Many Americans are concerned about how polarized our culture and politics have become.  Nowhere is that divide greater or more evident than in the halls of the U.S. Congress. On Tuesday, a bill before the Senate that would have stopped student loan interest rates from doubling in the coming months, failed to pass because Democrats and Republicans couldn’t agree on where the money to cover the bill’s cost should come from.  Democrats wanted to pay for it by closing  loopholes in payroll taxes; Republicans wanted to take the money out of preventive health care programs.  Who needs good health if you have money?

The vote in North Carolina and President Obama’s statement supporting gay marriage may appear to be indicative of a nation is this being dangerously divided by values and culture.  I for one am not afraid of this polarization.  And while I would hope that my elected representatives in government will always have the will and the maturity to know how and when to compromise to keep government operating and serving the needs of the nation, I think we’re long overdue for a definitive showdown.  If compromise and moderation are off the table, I stand shoulder to shoulder, or should I say, nose to nose with Richard Mourdock  in saying no thank you to civility and collegiality.  I’ll take my chances with confrontation.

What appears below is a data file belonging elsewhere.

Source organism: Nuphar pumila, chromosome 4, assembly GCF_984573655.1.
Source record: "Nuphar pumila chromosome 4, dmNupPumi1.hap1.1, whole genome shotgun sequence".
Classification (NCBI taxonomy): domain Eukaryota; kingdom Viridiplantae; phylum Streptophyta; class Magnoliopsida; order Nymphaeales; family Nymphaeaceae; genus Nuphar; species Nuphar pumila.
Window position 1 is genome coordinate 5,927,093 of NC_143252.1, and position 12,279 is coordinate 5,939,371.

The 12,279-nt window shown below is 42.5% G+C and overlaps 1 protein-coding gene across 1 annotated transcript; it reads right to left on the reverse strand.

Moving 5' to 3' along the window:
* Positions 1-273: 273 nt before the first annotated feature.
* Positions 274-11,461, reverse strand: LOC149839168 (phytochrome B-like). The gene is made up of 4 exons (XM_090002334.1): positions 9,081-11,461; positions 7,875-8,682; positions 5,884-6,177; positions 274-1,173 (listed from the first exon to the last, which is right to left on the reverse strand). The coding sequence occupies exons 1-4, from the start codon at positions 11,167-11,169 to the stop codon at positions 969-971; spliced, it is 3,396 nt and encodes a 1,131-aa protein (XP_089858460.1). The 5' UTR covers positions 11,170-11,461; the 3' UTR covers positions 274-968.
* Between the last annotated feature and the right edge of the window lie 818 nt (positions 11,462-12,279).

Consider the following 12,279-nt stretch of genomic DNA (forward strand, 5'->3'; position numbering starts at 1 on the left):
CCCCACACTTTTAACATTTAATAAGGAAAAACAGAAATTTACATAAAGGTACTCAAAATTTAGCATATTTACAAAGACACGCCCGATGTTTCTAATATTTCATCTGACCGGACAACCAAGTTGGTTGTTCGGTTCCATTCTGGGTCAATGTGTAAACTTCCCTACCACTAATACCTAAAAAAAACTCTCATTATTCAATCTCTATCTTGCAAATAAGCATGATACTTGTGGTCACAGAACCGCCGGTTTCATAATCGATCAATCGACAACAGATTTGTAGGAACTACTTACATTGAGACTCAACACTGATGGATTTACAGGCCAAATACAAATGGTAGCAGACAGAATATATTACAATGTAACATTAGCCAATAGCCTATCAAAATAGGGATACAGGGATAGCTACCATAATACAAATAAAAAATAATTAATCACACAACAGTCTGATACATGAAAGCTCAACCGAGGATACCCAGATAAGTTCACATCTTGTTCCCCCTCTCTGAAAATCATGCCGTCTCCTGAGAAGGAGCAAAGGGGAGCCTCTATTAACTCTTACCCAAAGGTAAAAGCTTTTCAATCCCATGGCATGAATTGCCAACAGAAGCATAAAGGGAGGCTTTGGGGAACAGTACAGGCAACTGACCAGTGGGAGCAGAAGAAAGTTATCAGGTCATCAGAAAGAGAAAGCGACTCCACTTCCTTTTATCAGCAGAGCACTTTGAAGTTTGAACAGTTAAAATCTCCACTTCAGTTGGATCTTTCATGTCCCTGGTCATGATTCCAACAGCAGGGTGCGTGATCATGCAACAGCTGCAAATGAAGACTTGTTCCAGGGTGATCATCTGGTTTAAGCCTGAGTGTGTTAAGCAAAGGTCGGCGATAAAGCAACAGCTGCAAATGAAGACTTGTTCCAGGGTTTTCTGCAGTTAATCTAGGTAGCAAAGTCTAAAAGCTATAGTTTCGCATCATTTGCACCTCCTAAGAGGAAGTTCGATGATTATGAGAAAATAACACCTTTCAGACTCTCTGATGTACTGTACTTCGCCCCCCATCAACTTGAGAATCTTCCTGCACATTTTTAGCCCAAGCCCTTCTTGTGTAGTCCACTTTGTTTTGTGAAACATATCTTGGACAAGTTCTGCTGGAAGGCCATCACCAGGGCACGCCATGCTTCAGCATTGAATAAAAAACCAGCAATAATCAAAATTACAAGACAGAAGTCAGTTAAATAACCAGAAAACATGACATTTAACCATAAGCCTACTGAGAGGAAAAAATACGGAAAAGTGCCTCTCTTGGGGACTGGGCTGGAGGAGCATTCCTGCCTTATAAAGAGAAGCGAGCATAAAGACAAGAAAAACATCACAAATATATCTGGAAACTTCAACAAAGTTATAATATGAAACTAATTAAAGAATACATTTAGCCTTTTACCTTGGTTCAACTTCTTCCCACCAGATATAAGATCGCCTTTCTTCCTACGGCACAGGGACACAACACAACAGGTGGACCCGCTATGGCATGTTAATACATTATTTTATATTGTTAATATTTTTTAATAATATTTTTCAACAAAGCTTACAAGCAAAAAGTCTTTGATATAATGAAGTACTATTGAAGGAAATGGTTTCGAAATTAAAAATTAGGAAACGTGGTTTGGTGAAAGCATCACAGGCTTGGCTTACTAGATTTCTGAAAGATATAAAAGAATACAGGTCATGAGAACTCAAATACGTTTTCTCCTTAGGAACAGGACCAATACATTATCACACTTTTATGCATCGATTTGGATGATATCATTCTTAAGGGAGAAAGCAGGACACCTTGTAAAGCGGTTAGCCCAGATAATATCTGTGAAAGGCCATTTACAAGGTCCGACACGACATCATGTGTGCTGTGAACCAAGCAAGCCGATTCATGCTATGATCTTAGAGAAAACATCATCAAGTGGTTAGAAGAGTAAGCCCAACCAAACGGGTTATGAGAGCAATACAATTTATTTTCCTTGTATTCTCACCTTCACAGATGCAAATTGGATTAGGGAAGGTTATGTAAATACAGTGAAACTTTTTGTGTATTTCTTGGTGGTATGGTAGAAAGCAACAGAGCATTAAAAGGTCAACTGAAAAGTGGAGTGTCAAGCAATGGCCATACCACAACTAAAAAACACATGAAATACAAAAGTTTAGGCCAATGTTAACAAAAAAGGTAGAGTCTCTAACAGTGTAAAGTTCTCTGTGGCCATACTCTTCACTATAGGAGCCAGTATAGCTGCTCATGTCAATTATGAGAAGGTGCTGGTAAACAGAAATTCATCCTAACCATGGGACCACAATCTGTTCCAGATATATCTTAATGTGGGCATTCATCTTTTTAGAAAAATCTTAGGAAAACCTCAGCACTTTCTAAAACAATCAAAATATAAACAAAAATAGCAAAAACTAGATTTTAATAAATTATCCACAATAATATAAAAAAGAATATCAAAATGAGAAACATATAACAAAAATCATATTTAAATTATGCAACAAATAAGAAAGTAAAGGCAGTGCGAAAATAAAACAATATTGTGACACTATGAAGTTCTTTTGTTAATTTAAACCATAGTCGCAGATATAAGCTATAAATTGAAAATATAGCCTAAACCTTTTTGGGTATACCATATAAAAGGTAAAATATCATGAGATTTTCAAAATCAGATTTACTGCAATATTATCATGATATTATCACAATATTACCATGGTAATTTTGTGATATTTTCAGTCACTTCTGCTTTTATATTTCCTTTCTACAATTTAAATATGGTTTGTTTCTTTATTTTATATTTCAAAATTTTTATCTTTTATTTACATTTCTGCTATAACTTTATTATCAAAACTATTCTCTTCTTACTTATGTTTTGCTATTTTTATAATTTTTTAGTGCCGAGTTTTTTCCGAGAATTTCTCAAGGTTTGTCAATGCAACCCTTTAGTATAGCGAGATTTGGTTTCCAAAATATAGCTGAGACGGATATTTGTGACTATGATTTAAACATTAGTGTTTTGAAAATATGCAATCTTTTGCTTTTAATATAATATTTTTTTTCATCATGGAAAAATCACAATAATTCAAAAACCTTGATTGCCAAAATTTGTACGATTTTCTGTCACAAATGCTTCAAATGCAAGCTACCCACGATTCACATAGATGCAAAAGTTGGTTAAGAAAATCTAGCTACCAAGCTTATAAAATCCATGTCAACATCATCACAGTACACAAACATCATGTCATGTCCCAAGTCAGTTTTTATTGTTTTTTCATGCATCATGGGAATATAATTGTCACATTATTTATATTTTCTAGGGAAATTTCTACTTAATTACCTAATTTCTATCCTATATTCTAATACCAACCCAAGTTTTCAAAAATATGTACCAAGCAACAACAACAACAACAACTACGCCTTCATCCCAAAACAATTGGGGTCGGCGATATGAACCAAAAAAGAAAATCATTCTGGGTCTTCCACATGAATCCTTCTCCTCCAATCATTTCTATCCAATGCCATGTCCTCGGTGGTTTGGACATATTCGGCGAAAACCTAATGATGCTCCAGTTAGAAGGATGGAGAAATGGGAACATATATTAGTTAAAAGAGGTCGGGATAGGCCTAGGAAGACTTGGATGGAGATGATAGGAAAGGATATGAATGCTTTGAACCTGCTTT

It’s time America: its time for another showdown in our nations history between:

    1. Those who courageously want us to  move forward socially and culturally and those who still idealize the exclusionary white-conservative-Christian dominated society that was America, circa 1950’s.
    2. America is long overdue for a showdown between 3 groups of people, two of whom are natural allies:  social conservatives who have no doubt that their values are the same as Jesus and the secularists and religious moderates who have the common-sense smarts to know that societies and YES, even religions, must evolve based on need, circumstance and the ever-growing wisdom of humanity.